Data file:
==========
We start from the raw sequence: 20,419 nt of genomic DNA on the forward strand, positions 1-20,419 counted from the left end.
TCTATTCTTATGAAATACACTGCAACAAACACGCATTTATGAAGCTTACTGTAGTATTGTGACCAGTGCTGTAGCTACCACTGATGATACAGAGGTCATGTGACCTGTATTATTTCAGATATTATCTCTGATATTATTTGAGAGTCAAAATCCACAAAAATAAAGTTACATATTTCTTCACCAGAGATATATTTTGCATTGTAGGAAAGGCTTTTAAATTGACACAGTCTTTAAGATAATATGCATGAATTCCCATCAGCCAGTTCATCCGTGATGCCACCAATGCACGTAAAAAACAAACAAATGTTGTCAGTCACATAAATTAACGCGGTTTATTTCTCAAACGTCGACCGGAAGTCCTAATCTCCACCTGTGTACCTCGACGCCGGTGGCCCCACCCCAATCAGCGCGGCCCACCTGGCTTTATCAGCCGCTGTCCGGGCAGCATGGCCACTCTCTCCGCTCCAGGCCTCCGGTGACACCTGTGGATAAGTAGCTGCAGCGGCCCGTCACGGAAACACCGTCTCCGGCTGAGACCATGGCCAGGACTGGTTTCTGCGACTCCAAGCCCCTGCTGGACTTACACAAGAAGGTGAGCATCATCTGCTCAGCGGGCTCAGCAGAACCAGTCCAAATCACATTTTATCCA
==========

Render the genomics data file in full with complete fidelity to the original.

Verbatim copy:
We start from the raw sequence: 20,419 nt of genomic DNA on the forward strand, positions 1-20,419 counted from the left end.
TCTATTCTTATGAAATACACTGCAACAAACACGCATTTATGAAGCTTACTGTAGTATTGTGACCAGTGCTGTAGCTACCACTGATGATACAGAGGTCATGTGACCTGTATTATTTCAGATATTATCTCTGATATTATTTGAGAGTCAAAATCCACAAAAATAAAGTTACATATTTCTTCACCAGAGATATATTTTGCATTGTAGGAAAGGCTTTTAAATTGACACAGTCTTTAAGATAATATGCATGAATTCCCATCAGCCAGTTCATCCGTGATGCCACCAATGCACGTAAAAAACAAACAAATGTTGTCAGTCACATAAATTAACGCGGTTTATTTCTCAAACGTCGACCGGAAGTCCTAATCTCCACCTGTGTACCTCGACGCCGGTGGCCCCACCCCAATCAGCGCGGCCCACCTGGCTTTATCAGCCGCTGTCCGGGCAGCATGGCCACTCTCTCCGCTCCAGGCCTCCGGTGACACCTGTGGATAAGTAGCTGCAGCGGCCCGTCACGGAAACACCGTCTCCGGCTGAGACCATGGCCAGGACTGGTTTCTGCGACTCCAAGCCCCTGCTGGACTTACACAAGAAGGTGAGCATCATCTGCTCAGCGGGCTCAGCAGAACCAGTCCAAATCACATTTTATCCA